Review: ‘The Evening Hour’ provides a fitting stage for Philip Ettinger’s virtuosity

Two men in trucker caps go face to face in a kitchen in the movie “The Evening Hour.”
Philip Ettinger, left, and Cosmo Jarvis in the movie “The Evening Hour.”
(Strand Releasing)

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Appalachian woes as a consequence of the opioid crisis have become a tired trope in stories about the region, but in “The Evening Hour,” filmmaker Braden King’s story of a compassionate man doing bad things for good reasons, nuance is the target. Directing a script adapted by Elizabeth Palmore from Carter Sickels’ novel, King’s touching, if muddled, drama succeeds at dignifying a subset of this country’s working class.

Heartland hero Cole (Philip Ettinger) is everything to everyone. For his family he’s the provider, for addicts their dealer, a reliable worker at a nursing home, and for a few close loved ones their last chance at redemption. Skipping from one home to the next, buying prescription meds from the elderly to resell or visiting grandma’s home, his interactions paint frames of a community surviving on desperate measures.


Spirituality runs deep here, in recited bible verses and cinematographer Declan Quinn’s sun-drenched vistas of the mountainous terrain. The small-town quaintness acts as a contrasting backdrop to a drug-related dispute between a local kingpin and Cole’s once-best friend Terry (Cosmo Jarvis), back in town stirring up trouble that soon smears others.

King’s use of preexisting music always sounds adroitly positioned to heightened poignancy sans ham-fisted sentimentality. Although the film ultimately loses its course in the numerous peripheral conflicts and unnecessary flashbacks, there are heartening glimpses of emotional frankness in Cole’s effort to forgive his oft-absent mother (a convincingly remorseful Lili Taylor) and in his fraternal disenchantment with Terry.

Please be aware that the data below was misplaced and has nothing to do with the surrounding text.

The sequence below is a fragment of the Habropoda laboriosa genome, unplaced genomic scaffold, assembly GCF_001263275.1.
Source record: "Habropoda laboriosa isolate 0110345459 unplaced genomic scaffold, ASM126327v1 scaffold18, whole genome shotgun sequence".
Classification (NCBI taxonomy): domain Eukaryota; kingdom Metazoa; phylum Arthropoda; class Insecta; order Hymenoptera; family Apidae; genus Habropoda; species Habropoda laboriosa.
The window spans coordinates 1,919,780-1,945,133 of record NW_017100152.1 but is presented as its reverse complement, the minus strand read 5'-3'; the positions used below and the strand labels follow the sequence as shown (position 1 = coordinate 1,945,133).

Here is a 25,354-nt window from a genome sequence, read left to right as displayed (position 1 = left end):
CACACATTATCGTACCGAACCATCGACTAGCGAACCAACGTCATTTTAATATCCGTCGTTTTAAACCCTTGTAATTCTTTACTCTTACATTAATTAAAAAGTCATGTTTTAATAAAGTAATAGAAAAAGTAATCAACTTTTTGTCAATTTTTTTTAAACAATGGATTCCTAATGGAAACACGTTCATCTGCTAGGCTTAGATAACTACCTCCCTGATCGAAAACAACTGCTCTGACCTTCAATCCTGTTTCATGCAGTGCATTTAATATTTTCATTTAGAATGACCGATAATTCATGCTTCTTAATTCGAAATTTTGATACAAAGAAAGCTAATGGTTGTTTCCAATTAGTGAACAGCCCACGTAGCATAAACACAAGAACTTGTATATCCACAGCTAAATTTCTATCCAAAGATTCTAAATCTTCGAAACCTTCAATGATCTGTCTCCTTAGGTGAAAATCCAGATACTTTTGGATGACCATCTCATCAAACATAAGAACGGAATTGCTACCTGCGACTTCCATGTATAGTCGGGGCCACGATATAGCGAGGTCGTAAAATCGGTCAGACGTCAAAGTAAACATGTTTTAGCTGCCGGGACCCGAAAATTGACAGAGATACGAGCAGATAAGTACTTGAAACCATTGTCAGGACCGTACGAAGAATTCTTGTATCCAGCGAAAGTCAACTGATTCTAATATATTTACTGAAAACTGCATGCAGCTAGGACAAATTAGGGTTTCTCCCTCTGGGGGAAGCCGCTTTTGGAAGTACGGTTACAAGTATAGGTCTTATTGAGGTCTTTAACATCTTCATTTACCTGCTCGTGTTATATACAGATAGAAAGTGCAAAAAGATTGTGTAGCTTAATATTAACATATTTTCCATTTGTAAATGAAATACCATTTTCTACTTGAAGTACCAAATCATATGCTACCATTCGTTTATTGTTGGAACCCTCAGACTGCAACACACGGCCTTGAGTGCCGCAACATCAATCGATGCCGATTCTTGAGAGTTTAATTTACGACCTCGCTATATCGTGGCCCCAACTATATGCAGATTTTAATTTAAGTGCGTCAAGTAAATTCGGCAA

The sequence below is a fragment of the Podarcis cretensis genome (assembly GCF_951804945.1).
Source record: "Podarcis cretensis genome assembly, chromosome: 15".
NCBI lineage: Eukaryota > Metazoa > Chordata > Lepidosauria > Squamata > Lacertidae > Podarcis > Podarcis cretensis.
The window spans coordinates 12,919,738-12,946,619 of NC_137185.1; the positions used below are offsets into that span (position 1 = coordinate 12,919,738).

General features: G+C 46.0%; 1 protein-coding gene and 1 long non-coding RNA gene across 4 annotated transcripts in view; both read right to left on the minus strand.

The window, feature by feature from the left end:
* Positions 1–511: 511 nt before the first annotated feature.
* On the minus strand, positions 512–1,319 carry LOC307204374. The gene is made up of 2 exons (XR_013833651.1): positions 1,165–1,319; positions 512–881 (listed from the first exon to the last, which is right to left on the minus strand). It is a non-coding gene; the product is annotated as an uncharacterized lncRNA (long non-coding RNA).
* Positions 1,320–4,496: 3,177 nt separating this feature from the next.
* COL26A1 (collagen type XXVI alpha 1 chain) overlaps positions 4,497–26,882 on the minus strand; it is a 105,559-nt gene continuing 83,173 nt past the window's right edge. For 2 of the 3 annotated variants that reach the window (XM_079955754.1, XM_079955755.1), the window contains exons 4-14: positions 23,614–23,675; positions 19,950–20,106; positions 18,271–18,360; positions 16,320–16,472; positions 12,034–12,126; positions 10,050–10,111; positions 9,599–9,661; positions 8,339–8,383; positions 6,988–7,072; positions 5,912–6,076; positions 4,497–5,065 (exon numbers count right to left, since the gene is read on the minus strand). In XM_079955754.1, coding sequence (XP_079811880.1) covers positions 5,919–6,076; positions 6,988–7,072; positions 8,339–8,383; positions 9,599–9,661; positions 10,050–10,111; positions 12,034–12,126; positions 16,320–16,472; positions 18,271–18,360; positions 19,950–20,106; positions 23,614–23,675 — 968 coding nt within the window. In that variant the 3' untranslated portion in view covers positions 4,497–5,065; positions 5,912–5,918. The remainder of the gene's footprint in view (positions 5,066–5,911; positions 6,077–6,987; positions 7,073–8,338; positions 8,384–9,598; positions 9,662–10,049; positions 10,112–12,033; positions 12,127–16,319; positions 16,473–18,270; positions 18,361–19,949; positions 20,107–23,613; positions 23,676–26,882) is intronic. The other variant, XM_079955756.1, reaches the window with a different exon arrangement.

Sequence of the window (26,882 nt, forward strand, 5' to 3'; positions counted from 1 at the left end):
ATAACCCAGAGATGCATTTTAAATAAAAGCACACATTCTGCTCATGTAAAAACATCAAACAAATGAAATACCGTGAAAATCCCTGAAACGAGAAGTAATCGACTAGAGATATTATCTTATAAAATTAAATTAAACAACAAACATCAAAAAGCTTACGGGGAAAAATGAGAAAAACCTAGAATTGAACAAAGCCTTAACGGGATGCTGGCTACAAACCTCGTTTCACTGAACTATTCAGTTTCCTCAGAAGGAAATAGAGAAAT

A fireside conversation between the former pals rekindling their unspecified bond is charged with unexpected, masculine tenderness. This corner of the expansive ballad of Cole in Appalachia merited more screen time for their indelible history to be unpacked. Such truthful scenes validate King’s directorial intuitiveness and his constant pursuit of tridimensional character development. But with so many human angles to cover, not every storytelling play is fruitful.

Ettinger’s boyish smile disarms as much as the despair that pools in his eyes haunts. As previously demonstrated in a monologue for Paul Schrader’s “First Reformed,” he’s an actor capable of humble potency. As Cole, he speaks infrequently but harbors an inward tumult. Narrative bumps and all, “The Evening Hour” gives Ettinger a full stage to parade his unassuming virtuosity.

‘The Evening Hour’

Not rated

Running time: 1 hour, 54 minutes

Playing: Starts Aug. 6 in limited release; also on VOD